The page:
“This is the second issue to happen with one of the Google Apps recently. Last Wednesday Google Calendar suddenly lost all its events for some users”

    Example #4: http://www.chromeattack.com/2011/02/28/google-loses-150000-gmail-users-data-from-a-bug-cloud-computing-risks/
    “For some 150,000 users of Google’s Gmail, they woke up to missing emails and chat logs. ”

    Example #5:http://blogs.computerworld.com/17897/google_apps_and_gmail_outage_outrage_problem_resolved
    “Google’s Gmail fail is still causing users anguish, as many as 35,000 consumer Gmail and Google Apps users have been affected since Sunday.”

    Before you make your advertisments and do your “research” internally, make sure you actually Google it.

    Owen,

    News Editor
    Neowin.net

  • http://twitter.com/backupify Backupify

    Hi Owen, Thanks for your comment here, however, there seems to be some miscommunication between the points in our post and the articles you link to. The purpose of both our infographic and this post was to highlight that, despite occasional instances of brief service unavailability, Google has never been responsible for data loss. In fact, the majority of data loss is due to user error – a.k.a. watch that delete button! Whenever there has been on outage on Google Apps, Google has been able to restore service for its users. Google has multiple copies of your data, in multiple data centers, ensuring nothing will ultimately be lost.  As for the links you posted, all of them suggest the following: Example #1: Google mentions that the emails were never lost and they were working on restoring the data soon – which they, in fact, did. Example #2: This article was updated on April 27 to indicate that Google says it had resolved the problem and was able to restore user settings. Users posting on Google discussion groups confirm this.Example #3: While this was a significant period of time for data unavailability, Google was able to restore every user’s emails within a few days and operated normally afterwards – therefore no ultimate data loss.Example #4: Google had restored many accounts already and was in the process of restoring the rest. Example #5: Google engineers restored service to about a third of those affected at the time the article was written – and estimated to have everyone else up and running soon after – which they did. Google mentions that emails were never lost and they were going to be able to restore everything.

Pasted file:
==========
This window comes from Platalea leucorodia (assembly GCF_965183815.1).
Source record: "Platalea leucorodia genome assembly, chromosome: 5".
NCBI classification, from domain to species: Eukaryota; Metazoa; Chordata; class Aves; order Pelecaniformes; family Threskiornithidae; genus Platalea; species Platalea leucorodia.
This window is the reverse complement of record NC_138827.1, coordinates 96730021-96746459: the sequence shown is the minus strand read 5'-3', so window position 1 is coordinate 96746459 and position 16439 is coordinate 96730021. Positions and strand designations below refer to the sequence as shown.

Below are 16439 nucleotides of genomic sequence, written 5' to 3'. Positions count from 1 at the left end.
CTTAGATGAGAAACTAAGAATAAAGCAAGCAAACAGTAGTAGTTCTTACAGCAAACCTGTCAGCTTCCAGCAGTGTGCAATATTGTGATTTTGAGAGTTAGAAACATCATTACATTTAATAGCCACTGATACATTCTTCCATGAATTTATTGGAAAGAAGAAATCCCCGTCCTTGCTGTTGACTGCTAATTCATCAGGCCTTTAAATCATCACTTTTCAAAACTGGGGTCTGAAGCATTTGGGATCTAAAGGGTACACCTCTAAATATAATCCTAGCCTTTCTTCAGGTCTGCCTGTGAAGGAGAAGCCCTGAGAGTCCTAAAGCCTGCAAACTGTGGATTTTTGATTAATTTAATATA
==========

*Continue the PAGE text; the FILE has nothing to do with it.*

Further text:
• mundo llopis

    I don’t know about this 0%, I would qualify all Unknown and Unresolved as Google Apps problems.

  • Pingback: Free Mobile Unified Communications App for Google Android Users | Android Applications

  • Pingback: F My Data: Confessions of User Error | Backupify

  • Pingback: Google Drive vs. Backupify: The Difference Between File Sync and Backup | Backupify

  • freeserviceequalsnosupport

    Try Calling Them – Google might get back in about two weeks

  • Pingback: Your Biggest Security Threat? Your People (But Here’s How to Fix It) | Veeva Systems